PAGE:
According to Law 3, a player who has been sent off before the kick-off may be replaced [b]only[/b] by one of the named substitutes. In addition, a named substitute who has been sent off, either before the kick-off or after play has started, may not be replaced.
So, if no substitutes have been named and a player is sent off before play has begun, may the affected team complete the side with a player who subsequently arrives?
The "strange" answers by FIFA:
Q&A 2004: The team may be completed with this player provided this is allowed by the rules of the competition.
Q&A 2006: Yes
I don't understand. Can you explain how it is possible replace this player?
Answer (February 26, 2008):
The world of FIFA is wonderful and strange, and sometimes a bit confusing. In this case, the answer is yes, if the rules of the competition provide for it. If they do not, then no player may join the game if he (or she) arrives after the match has begun. It might have been better if, in 2004, the IFAB (not necessarily FIFA) had answered the question by saying, "No, unless this is permitted by the rules of the competition." That would also help explain the omission of any qualifiers in the 2006 version of the Q&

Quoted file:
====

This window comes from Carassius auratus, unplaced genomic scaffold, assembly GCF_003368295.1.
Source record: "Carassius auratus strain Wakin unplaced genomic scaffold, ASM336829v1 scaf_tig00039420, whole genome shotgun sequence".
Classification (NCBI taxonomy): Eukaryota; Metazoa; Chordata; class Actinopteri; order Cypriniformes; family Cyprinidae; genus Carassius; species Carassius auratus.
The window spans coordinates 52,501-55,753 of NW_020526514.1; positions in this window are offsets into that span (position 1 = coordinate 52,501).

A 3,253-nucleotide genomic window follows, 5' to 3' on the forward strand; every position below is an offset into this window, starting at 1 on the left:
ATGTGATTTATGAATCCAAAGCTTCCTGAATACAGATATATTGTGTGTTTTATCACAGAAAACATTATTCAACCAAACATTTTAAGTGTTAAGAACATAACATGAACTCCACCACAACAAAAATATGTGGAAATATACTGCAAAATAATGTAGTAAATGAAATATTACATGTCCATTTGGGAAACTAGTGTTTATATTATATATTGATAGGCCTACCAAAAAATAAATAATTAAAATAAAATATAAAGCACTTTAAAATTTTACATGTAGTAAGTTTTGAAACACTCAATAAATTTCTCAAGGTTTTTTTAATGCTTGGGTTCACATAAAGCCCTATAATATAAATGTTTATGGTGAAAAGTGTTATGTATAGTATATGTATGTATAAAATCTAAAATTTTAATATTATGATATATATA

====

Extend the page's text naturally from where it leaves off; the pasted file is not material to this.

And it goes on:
TALKING TO THE PLAYERS
When I watch international games I always see referee's talking to or warning players after a particularly tough challenge. My question is what are they saying? I understand that this is an alternative to giving a yellow card when a foul is bordering on reckless, but not quite warranting a card. But what are some ideas of things to say to players so they still respect your decisions, will be more mindful in their play but yet it doesn't turn into an arguing match between you and the player?
Answer (February 26, 2008):
This is a difficult question to answer, as each referee is different in personality from every other referee and thus takes an individual approach to dealing with the many things that players do during the match. You might also consider that a referee might say different things to different players depending on the personality of the player. The best we can do for you is give some general guidance.